Focused online storytelling

We had a good little jag the other day about the impossibility of “building” community. But the alert reader would have noted a contradiction: One subject of our interview with maintainers of single-topic Web sites, Caroline van Oosten de Boer, runs a U2 Weblog, where fans gather to share news.

A gathering is a community, isn’t it?

So how do you entice people to gather online?

A couple of test sites may show the way: and Ticketstubs.

At Croon – yet another creation of the Dutch dynamo, C. van O. de B. – you trade anecdotes of songs and how they moved you. Chez Ticketstubs, you’re meant to upload a scan of a ticketstub and tell us all about what happened to you that night, from picking up your date to watching the show to getting in a fight with your date.

Now, don’t you find both these sites fall into the category of “Why didn’t I think of that?” Sometimes, brilliant ideas seem self-evident once revealed.

The wee complication is that neither Croon nor Ticketstubs is up and running properly yet. A fully-functioning site would do more than merely permit the uploading of disjointed personal narratives. Rather akin to what we find on Hissyfit (NUblog passim), you’d get a lot of “Yeah, that happened to me, too, and here’s what I did about it” cross-chat. Or “Oh, please. That’s nothing,” followed by a story that tops the original.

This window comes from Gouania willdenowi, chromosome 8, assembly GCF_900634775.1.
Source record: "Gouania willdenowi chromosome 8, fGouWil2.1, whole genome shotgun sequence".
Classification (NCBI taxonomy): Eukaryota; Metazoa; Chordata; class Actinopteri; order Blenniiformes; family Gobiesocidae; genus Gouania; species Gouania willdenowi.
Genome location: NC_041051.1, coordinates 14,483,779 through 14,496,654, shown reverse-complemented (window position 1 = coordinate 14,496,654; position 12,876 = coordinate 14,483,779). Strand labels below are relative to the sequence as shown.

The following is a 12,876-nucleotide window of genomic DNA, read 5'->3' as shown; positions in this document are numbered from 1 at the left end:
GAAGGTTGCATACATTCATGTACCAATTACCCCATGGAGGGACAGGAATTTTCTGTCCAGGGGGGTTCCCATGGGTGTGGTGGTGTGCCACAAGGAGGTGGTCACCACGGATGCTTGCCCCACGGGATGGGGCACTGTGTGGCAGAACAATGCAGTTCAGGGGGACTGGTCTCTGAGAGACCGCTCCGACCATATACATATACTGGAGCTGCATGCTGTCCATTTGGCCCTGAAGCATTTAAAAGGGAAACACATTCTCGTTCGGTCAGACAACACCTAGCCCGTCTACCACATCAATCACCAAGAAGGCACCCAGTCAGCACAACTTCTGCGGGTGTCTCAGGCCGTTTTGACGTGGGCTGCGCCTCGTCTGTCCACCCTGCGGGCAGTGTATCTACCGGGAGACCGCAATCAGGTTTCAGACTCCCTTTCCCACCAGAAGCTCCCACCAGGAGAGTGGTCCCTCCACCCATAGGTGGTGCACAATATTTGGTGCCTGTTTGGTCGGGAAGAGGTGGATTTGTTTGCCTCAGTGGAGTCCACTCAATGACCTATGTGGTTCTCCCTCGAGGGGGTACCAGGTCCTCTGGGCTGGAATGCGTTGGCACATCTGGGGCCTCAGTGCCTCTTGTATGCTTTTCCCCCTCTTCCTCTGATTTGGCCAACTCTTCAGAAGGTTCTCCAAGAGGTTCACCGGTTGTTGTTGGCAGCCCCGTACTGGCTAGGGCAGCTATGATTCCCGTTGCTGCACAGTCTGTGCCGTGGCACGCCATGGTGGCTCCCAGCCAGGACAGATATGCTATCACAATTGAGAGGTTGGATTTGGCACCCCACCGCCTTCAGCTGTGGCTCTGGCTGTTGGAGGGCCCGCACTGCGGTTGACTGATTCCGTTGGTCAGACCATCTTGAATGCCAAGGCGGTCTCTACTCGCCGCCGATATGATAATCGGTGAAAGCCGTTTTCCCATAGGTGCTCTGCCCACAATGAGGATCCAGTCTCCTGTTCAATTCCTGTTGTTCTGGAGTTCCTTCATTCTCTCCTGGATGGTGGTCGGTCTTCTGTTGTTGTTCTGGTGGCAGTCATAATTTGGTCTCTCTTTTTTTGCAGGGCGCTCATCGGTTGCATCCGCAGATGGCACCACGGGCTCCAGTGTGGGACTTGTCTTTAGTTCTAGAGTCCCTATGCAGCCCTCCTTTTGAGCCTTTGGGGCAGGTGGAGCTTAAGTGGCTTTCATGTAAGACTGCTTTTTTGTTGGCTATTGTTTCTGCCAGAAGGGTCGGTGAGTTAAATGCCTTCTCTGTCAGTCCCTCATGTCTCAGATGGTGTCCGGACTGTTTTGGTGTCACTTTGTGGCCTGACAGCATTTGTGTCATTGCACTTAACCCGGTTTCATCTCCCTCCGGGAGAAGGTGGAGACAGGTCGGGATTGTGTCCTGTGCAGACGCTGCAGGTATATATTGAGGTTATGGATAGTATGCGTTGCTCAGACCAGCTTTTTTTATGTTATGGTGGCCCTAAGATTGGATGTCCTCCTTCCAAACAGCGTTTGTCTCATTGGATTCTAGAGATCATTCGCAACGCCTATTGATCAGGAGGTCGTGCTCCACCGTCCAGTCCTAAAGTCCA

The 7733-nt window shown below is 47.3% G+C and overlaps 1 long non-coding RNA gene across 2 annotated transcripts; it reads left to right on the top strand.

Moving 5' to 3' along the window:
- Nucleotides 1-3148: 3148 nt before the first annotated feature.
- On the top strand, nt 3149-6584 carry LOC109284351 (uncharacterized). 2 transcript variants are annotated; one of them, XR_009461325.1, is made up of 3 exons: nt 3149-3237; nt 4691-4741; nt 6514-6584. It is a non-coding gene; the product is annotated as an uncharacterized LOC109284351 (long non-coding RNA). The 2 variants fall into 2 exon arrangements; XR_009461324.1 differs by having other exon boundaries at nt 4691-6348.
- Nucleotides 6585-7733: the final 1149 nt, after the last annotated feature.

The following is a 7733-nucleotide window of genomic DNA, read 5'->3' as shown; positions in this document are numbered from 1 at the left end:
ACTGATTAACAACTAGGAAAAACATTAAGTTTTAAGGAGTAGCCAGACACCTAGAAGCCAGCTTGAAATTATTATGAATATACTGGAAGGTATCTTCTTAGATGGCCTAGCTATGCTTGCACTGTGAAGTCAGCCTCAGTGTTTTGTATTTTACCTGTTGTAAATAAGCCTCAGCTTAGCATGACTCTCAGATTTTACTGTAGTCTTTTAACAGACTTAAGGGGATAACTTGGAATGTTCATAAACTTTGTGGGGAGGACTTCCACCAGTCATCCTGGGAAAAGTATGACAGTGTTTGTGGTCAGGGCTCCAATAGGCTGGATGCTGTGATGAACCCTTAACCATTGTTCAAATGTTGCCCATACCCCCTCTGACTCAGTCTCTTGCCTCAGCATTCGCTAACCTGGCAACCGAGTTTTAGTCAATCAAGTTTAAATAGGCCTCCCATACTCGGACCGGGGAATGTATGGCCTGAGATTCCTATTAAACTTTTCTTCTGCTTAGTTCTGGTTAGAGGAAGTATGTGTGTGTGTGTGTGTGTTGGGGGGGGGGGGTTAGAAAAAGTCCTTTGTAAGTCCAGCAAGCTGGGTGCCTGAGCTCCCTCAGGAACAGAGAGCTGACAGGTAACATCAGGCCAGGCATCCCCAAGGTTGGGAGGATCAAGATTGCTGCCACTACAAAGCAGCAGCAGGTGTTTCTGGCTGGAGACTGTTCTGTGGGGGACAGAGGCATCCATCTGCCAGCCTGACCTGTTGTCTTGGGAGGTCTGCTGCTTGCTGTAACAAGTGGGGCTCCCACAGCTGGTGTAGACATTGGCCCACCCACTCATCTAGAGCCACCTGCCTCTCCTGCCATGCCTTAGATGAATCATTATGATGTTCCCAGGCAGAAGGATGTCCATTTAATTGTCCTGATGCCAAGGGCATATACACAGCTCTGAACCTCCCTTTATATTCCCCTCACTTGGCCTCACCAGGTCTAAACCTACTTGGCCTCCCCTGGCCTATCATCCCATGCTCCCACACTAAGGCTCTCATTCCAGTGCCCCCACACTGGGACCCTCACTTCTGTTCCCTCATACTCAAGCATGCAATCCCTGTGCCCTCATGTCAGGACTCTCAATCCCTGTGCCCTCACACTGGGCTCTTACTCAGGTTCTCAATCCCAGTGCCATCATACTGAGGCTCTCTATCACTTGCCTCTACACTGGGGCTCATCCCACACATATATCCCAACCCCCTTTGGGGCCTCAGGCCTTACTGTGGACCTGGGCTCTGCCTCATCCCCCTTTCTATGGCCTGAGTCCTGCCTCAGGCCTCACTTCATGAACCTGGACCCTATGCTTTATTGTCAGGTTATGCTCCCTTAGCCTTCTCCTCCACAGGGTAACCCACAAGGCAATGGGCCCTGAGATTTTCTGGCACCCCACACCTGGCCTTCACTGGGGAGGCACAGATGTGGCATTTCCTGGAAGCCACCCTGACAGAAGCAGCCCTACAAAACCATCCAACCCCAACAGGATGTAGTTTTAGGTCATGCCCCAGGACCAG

Smart operators would license these concepts, and the domain names (winners both, at least in English), for music- or concert- or travel- or TV- or movie-related sites. And in a world of online CD retailers with undifferentiable content, an original, exclusive feature like Croon could attract some attention.

Similar ideas? That’s what you come to us for. Run public Weblogs on topics like:

  1. People I Miss: Runs the risk of treacle and maudlinness, but memories of people you no longer know are universal, and who else are you going to tell them to? (Markets: E-cards; directories of addresses and phone numbers, dull as dishwater as-is; seniors; young adults in out-of-town universities.)
  2. Ships Passing: Memories of people who blast into your life and disappear forever. Two variants: Sexual and not. (For examples of the latter, dig up the obscure film A Midnight Clear. Markets: Dating and personals; city portals; nightlife guides.)
  3. My Dinner with André: Memorable conversations at mealtime, including, for Maritimers and the Irish, those held at the kitchen table. (Markets: Food and dining; housewares and appliances, including mainstream department-store powerhouses.)
  4. Second Chances: Life shows you a detour around a seeming dead end. Risk of being overrun by born-again Christians and plane-crash survivors (Cf. Chuck Palahniuk). (Markets: Born-again Christians, an actual market meant sincerely here; plane-crash survivors; dishwater-dull insurance brokers.)
  5. Last Night’s Dream: A dream you manage to remember, and manage to put into words. (Markets: Consumer products; beds and mattresses; spirituality, including the Madonna-with-hennaed-backs-of-hands variety.)

We could go on. But we give away enough million-dollar ideas on this page as it is.

Posted on 2000-11-16